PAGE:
Three Easy Ways to Add Gratitude to a Summer Camp Staff Meeting

Three Easy Ways to Add Gratitude to a Summer Camp Staff Meeting

By Sarah Kurtz McKinnon

Gratitude may seem like a “given” at camp—we’re changing kids’ lives, after all! But we are still faced with problems that many employers have, like staff disengagement, burnout, and attrition. Incorporating gratitude practice into our camp management routines is one way we can combat these problems. Although our impact can be great, it is not always obvious—nor is it enough to rely on that alone to keep our staff motivated.


Our routine staff meetings are powerful times to incorporate gratitude practice. Even in the camping world, we are guilty of having staff meetings that strictly focus on the negatives. We’re short on time, we have a lot to cover, and there are definitely problems at any camp that need to be addressed. Before we even think about the positives, we are making announcements about people cutting in the cookout line, the messy costume closet, and the kids who are putting too many paper towels in the toilets. (Note to campers everywhere: Paper towel does not help a clogged toilet. Thx.)  Don’t get me wrong--these things need to be addressed, but so does the good that is happening at camp!

Adding a gratitude practice to the agenda can build positive energy that will help our staff members (and us!) do our jobs better, and prevent the positives from getting lost in the shuffle.  Here are three easy practices that you can try at your next staff meeting:

30 Second Celebrations


Where It’s From: This is a tradition I learned at the Center for Positive Organizations at the University of Michigan. We start off each meeting or event at the Center with this ritual.

Materials: None

How It Works: At the start of the gathering, each person goes around the room and says their name and something they are celebrating today. They have 30 seconds each to do so. People naturally start to cheer or clap after each celebration.  From the everyday (“I’m celebrating that the sun is shining today!” or “I’m celebrating this cup of coffee!”) to the exceptional (“I’m celebrating my great-grandmother’s 100th birthday!” or “I’m celebrating my upcoming trip to Chile!”), everyone has something to share.

In Larger Groups: Share with a partner, or divide into groups of 6-10 to share celebrations while taking up minimal time. Then, ask if anyone has a really good one they would like to celebrate with the larger group.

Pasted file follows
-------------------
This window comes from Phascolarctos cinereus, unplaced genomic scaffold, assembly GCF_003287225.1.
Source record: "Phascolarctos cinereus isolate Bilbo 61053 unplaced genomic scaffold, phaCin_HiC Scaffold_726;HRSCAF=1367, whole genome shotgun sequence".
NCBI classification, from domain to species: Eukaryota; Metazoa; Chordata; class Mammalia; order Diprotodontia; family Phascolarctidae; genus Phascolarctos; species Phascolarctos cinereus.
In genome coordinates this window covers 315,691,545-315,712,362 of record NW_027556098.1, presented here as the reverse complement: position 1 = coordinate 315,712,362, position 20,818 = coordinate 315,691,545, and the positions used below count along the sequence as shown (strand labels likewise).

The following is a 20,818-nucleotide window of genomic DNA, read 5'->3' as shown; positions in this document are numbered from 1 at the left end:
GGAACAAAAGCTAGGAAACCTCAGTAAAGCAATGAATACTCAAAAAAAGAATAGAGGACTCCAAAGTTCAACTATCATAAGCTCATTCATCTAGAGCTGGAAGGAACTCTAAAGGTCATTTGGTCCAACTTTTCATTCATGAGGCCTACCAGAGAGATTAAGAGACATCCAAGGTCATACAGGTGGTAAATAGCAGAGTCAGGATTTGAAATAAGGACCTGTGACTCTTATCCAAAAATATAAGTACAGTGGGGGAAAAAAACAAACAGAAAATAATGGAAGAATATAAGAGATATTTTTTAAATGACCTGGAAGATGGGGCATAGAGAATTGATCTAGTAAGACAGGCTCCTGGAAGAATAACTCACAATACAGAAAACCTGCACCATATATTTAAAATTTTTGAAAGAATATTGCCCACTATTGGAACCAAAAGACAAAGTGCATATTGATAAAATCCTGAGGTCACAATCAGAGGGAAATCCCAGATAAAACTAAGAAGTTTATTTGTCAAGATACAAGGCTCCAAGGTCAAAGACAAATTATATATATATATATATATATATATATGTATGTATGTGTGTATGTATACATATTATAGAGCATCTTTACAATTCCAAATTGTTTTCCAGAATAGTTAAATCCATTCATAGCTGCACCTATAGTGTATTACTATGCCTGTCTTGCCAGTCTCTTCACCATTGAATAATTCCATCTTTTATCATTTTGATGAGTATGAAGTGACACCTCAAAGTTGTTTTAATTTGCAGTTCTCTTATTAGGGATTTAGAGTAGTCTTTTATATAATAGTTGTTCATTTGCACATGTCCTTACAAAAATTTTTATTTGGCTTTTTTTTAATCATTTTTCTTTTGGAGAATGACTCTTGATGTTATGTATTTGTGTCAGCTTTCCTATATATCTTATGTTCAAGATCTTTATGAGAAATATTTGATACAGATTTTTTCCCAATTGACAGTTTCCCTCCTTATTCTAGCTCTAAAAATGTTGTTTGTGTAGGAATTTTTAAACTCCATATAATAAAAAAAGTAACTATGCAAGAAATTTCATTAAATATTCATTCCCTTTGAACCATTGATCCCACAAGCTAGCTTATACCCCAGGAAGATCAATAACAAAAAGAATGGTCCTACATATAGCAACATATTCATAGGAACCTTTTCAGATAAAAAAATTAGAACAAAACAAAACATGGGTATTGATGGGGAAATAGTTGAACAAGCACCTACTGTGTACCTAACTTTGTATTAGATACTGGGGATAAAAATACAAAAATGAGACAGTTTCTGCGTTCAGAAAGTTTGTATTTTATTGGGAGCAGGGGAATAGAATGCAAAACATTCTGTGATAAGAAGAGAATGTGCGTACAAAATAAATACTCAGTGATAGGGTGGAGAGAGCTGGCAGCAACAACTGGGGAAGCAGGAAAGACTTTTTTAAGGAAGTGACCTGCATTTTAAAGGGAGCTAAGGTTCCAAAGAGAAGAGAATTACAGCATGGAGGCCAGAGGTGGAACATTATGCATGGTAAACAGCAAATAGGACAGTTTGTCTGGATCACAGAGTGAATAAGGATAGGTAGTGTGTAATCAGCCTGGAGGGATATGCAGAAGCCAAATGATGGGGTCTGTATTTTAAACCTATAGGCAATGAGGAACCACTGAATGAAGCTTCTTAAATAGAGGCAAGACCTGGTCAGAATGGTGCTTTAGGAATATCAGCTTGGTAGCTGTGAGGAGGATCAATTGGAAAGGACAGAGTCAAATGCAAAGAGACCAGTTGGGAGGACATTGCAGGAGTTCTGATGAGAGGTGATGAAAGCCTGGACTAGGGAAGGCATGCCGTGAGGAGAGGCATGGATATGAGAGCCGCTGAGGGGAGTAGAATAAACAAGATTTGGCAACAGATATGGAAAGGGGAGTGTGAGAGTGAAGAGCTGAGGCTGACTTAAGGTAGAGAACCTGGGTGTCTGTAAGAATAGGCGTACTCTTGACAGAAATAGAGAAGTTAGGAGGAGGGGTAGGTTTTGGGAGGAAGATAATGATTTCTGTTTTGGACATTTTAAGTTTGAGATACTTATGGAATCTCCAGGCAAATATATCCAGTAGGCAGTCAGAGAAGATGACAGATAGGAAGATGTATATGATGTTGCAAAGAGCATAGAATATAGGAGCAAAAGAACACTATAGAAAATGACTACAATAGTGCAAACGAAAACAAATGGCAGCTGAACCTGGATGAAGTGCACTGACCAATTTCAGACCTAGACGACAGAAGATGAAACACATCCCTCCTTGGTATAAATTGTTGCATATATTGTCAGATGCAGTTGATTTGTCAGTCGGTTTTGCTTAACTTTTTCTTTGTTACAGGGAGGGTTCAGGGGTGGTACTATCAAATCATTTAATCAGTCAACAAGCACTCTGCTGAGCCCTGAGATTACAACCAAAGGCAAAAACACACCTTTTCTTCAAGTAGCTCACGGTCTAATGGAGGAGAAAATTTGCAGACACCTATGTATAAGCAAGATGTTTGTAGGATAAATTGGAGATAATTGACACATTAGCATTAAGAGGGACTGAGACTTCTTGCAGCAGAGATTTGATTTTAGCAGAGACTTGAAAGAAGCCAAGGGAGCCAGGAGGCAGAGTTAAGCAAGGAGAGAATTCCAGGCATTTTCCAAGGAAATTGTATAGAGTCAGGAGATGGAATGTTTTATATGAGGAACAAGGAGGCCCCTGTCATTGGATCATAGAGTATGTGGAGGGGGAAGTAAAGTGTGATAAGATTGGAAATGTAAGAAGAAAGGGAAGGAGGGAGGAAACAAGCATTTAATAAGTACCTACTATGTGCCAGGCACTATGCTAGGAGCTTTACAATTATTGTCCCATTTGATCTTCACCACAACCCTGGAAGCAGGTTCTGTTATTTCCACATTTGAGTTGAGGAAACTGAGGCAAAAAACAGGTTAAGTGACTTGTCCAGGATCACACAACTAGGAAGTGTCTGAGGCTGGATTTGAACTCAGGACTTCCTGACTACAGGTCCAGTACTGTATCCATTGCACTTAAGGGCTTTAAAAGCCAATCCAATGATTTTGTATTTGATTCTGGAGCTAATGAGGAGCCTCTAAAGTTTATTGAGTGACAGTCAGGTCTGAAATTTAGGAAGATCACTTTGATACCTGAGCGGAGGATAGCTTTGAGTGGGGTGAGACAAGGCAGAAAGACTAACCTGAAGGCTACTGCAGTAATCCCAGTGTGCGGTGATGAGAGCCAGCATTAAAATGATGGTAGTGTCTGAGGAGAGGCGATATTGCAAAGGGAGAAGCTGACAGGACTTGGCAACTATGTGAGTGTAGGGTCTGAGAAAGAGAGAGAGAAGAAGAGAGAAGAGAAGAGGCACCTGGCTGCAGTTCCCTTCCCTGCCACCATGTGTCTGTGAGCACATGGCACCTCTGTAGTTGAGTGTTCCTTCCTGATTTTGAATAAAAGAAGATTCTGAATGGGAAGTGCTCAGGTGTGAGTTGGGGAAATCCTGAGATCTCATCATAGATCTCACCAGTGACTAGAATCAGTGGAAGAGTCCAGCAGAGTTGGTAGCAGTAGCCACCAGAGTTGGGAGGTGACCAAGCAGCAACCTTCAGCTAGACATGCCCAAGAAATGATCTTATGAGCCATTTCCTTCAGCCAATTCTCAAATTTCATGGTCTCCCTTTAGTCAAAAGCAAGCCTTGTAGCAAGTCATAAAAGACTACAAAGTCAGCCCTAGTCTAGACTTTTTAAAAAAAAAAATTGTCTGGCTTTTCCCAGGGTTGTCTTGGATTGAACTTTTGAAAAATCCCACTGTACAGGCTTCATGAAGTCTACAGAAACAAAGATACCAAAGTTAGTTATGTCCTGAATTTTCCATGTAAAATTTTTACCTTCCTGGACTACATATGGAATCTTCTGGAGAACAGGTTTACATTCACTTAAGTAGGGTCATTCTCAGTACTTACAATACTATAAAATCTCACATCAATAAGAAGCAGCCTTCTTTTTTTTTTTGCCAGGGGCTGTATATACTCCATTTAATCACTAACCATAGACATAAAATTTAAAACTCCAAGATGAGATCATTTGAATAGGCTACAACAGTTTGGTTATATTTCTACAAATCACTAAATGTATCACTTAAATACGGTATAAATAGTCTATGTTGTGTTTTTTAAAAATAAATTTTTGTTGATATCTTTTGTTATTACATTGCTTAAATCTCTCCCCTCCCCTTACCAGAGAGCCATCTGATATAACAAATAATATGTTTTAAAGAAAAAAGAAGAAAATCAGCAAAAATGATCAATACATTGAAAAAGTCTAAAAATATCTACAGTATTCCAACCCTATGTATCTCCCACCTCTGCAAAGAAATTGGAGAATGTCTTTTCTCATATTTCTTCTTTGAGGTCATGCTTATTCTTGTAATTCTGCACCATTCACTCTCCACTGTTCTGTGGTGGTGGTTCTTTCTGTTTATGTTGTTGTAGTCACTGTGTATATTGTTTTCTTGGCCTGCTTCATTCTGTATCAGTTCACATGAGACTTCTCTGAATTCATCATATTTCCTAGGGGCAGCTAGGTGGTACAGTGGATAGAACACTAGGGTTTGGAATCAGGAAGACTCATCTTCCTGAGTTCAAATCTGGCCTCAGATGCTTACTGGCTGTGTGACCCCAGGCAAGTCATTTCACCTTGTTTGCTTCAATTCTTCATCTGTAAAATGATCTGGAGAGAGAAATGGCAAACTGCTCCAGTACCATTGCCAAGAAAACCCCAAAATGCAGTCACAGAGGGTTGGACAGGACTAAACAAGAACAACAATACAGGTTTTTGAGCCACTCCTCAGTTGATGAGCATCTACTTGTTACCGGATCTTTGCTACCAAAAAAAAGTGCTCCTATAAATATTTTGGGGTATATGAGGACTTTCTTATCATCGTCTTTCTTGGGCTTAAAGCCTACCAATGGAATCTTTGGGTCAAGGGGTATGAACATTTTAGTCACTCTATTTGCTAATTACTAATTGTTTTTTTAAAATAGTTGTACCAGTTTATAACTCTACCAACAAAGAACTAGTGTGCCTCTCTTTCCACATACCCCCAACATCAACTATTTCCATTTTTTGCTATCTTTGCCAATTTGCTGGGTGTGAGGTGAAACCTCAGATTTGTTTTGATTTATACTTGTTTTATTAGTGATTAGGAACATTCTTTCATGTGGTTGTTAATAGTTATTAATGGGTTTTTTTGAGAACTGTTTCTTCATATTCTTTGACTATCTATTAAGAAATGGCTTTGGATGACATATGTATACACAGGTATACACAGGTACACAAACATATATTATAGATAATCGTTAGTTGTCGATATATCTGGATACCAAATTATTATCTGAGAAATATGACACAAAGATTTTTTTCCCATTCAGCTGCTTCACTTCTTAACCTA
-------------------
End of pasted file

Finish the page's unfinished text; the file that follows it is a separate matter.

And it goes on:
Why It Works: This is a no-prop, no-prep activity. Participants learn about each other and celebrate the good in the room together. It is fast-paced, fun, and can become an easy ritual.

Letter Writing Party

Where It’s From: My Brain!

Materials: Thank you cards, pens, stamps, address database

How it Works: Bring a whole stack of thank you cards to the meeting. Awesome if you can get ones with photos of your camp or campers printed on them. If not, I recommend the card selection at Target.

During the meeting, provide time for each person to write 2-3 thank you cards to someone in the community, whether at camp or in the greater community Then, go around and share who you wrote the card to and why, dropping the card in a basket to be mailed/delivered. (Be sure to bring a computer where you can look up addresses). Cards could be sent to people like:

  • The local plumber who came out at 11:30 p.m. last week to check on a problem with the septic tank

  • Freida’s mom, who sent an amazing care package of brownies to camp

  • A camper from last session who was especially helpful to a homesick, first-time camper in the cabin (note: when sending cards to campers, use a postcard or address the envelope to their entire family)

  • Your co-counselor who watched over the group solo for two days when you had a sinus infection

  • The fire department, who is always on call!

In Larger Groups: Share in breakout groups, and have the cards and envelopes placed at seats when people arrive to save logistical time.

Why It Works: A lot of good happens at camp, but we don’t always take the time to recognize it. We feel good when we thank others, and we start to recognize that we are part of a big team. Gratitude can have viral effects—the recipient of the thank-you card may pay it forward.

The Web of Appreciation

Where It’s From: ZingTrain

Materials: Chart paper, markers

How it Works: On one side of the paper, write everyone’s name in alphabetical order. Repeat in a different color on the other side of the paper. People can come up to the paper and find their name on the left hand side. Then, they can find the name of someone they are grateful for on the right hand side. They draw a line connecting their name to the other person’s name. On that line, they write the reason they are grateful.

In Larger Groups: Consider making a giant web, but giving people more time to complete it! (Like introducing it at a meeting but having it up for a whole week). Or, divide the group into subcategories, such as by village or activity type, so that the groups are more manageable.

Why It Works: The visual representation of everyone’s gratitude is a powerful image. The activity builds positive, generative energy among the internal members of a team. As a supervisor, you may learn through reading this map about acts of kindness or support that you otherwise would have missed.

Sarah Kurtz McKinnonSarah Kurtz McKinnon

TSCS Co-Founder


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